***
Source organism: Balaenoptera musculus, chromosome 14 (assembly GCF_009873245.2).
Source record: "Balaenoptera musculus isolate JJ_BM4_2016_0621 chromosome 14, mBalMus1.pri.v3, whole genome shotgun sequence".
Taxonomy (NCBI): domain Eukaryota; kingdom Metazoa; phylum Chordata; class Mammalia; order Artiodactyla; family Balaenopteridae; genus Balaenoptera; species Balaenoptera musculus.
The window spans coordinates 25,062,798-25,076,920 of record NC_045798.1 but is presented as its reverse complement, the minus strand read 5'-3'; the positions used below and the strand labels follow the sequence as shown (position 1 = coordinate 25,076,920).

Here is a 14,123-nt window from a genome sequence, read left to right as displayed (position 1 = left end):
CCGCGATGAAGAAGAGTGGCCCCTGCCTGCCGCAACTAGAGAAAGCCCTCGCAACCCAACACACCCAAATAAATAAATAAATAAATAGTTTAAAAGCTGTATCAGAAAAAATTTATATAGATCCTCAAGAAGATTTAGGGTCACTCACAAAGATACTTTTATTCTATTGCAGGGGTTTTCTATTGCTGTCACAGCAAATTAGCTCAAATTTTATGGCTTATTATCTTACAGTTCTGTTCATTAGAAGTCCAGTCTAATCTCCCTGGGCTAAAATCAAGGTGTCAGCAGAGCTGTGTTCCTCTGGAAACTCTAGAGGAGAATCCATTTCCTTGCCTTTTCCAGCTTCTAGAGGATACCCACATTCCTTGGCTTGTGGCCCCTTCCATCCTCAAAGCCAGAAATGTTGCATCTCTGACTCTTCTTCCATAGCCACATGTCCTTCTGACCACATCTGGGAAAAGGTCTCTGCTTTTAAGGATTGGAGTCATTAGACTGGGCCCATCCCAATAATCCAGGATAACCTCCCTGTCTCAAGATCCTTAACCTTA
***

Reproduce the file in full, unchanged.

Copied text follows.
Source organism: Balaenoptera musculus, chromosome 14 (assembly GCF_009873245.2).
Source record: "Balaenoptera musculus isolate JJ_BM4_2016_0621 chromosome 14, mBalMus1.pri.v3, whole genome shotgun sequence".
Taxonomy (NCBI): domain Eukaryota; kingdom Metazoa; phylum Chordata; class Mammalia; order Artiodactyla; family Balaenopteridae; genus Balaenoptera; species Balaenoptera musculus.
The window spans coordinates 25,062,798-25,076,920 of record NC_045798.1 but is presented as its reverse complement, the minus strand read 5'-3'; the positions used below and the strand labels follow the sequence as shown (position 1 = coordinate 25,076,920).

Here is a 14,123-nt window from a genome sequence, read left to right as displayed (position 1 = left end):
CCGCGATGAAGAAGAGTGGCCCCTGCCTGCCGCAACTAGAGAAAGCCCTCGCAACCCAACACACCCAAATAAATAAATAAATAAATAGTTTAAAAGCTGTATCAGAAAAAATTTATATAGATCCTCAAGAAGATTTAGGGTCACTCACAAAGATACTTTTATTCTATTGCAGGGGTTTTCTATTGCTGTCACAGCAAATTAGCTCAAATTTTATGGCTTATTATCTTACAGTTCTGTTCATTAGAAGTCCAGTCTAATCTCCCTGGGCTAAAATCAAGGTGTCAGCAGAGCTGTGTTCCTCTGGAAACTCTAGAGGAGAATCCATTTCCTTGCCTTTTCCAGCTTCTAGAGGATACCCACATTCCTTGGCTTGTGGCCCCTTCCATCCTCAAAGCCAGAAATGTTGCATCTCTGACTCTTCTTCCATAGCCACATGTCCTTCTGACCACATCTGGGAAAAGGTCTCTGCTTTTAAGGATTGGAGTCATTAGACTGGGCCCATCCCAATAATCCAGGATAACCTCCCTGTCTCAAGATCCTTAACCTTA